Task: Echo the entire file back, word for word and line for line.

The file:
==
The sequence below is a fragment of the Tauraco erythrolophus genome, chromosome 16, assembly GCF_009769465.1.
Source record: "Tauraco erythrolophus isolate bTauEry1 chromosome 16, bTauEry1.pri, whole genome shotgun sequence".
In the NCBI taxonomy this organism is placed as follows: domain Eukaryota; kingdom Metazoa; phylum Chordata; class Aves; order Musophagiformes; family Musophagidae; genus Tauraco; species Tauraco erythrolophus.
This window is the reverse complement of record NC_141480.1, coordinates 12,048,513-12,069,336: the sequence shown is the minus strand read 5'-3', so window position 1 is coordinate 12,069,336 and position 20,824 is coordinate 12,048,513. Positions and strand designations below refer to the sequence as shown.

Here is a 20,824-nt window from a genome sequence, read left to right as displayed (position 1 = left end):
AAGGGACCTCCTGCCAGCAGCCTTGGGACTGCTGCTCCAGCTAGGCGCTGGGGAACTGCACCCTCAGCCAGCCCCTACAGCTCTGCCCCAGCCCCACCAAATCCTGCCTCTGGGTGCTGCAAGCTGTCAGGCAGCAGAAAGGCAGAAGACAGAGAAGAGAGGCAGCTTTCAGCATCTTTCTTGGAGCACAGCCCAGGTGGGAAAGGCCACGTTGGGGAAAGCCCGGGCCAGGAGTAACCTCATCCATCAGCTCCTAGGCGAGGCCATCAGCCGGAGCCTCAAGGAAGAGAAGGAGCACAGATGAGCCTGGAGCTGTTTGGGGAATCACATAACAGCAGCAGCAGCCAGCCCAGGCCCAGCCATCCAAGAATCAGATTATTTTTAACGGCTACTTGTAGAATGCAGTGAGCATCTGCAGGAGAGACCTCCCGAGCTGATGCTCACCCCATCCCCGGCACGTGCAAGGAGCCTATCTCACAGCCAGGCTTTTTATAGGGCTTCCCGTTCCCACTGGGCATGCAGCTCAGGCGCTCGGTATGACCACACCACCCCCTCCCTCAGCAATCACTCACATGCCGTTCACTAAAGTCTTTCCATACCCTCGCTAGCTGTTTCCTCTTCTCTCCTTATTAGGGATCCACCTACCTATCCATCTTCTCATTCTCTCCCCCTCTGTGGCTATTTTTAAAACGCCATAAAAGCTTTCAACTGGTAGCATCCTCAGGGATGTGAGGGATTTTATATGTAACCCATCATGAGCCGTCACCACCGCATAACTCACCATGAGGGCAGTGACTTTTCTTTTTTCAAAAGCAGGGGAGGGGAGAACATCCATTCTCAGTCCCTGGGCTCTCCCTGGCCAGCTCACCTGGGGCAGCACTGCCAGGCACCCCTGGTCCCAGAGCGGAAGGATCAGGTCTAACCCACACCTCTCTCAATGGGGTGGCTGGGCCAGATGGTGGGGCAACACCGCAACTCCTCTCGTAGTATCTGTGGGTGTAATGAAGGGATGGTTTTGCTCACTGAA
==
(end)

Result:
The sequence below is a fragment of the Tauraco erythrolophus genome, chromosome 16, assembly GCF_009769465.1.
Source record: "Tauraco erythrolophus isolate bTauEry1 chromosome 16, bTauEry1.pri, whole genome shotgun sequence".
In the NCBI taxonomy this organism is placed as follows: domain Eukaryota; kingdom Metazoa; phylum Chordata; class Aves; order Musophagiformes; family Musophagidae; genus Tauraco; species Tauraco erythrolophus.
This window is the reverse complement of record NC_141480.1, coordinates 12,048,513-12,069,336: the sequence shown is the minus strand read 5'-3', so window position 1 is coordinate 12,069,336 and position 20,824 is coordinate 12,048,513. Positions and strand designations below refer to the sequence as shown.

Here is a 20,824-nt window from a genome sequence, read left to right as displayed (position 1 = left end):
AAGGGACCTCCTGCCAGCAGCCTTGGGACTGCTGCTCCAGCTAGGCGCTGGGGAACTGCACCCTCAGCCAGCCCCTACAGCTCTGCCCCAGCCCCACCAAATCCTGCCTCTGGGTGCTGCAAGCTGTCAGGCAGCAGAAAGGCAGAAGACAGAGAAGAGAGGCAGCTTTCAGCATCTTTCTTGGAGCACAGCCCAGGTGGGAAAGGCCACGTTGGGGAAAGCCCGGGCCAGGAGTAACCTCATCCATCAGCTCCTAGGCGAGGCCATCAGCCGGAGCCTCAAGGAAGAGAAGGAGCACAGATGAGCCTGGAGCTGTTTGGGGAATCACATAACAGCAGCAGCAGCCAGCCCAGGCCCAGCCATCCAAGAATCAGATTATTTTTAACGGCTACTTGTAGAATGCAGTGAGCATCTGCAGGAGAGACCTCCCGAGCTGATGCTCACCCCATCCCCGGCACGTGCAAGGAGCCTATCTCACAGCCAGGCTTTTTATAGGGCTTCCCGTTCCCACTGGGCATGCAGCTCAGGCGCTCGGTATGACCACACCACCCCCTCCCTCAGCAATCACTCACATGCCGTTCACTAAAGTCTTTCCATACCCTCGCTAGCTGTTTCCTCTTCTCTCCTTATTAGGGATCCACCTACCTATCCATCTTCTCATTCTCTCCCCCTCTGTGGCTATTTTTAAAACGCCATAAAAGCTTTCAACTGGTAGCATCCTCAGGGATGTGAGGGATTTTATATGTAACCCATCATGAGCCGTCACCACCGCATAACTCACCATGAGGGCAGTGACTTTTCTTTTTTCAAAAGCAGGGGAGGGGAGAACATCCATTCTCAGTCCCTGGGCTCTCCCTGGCCAGCTCACCTGGGGCAGCACTGCCAGGCACCCCTGGTCCCAGAGCGGAAGGATCAGGTCTAACCCACACCTCTCTCAATGGGGTGGCTGGGCCAGATGGTGGGGCAACACCGCAACTCCTCTCGTAGTATCTGTGGGTGTAATGAAGGGATGGTTTTGCTCACTGAA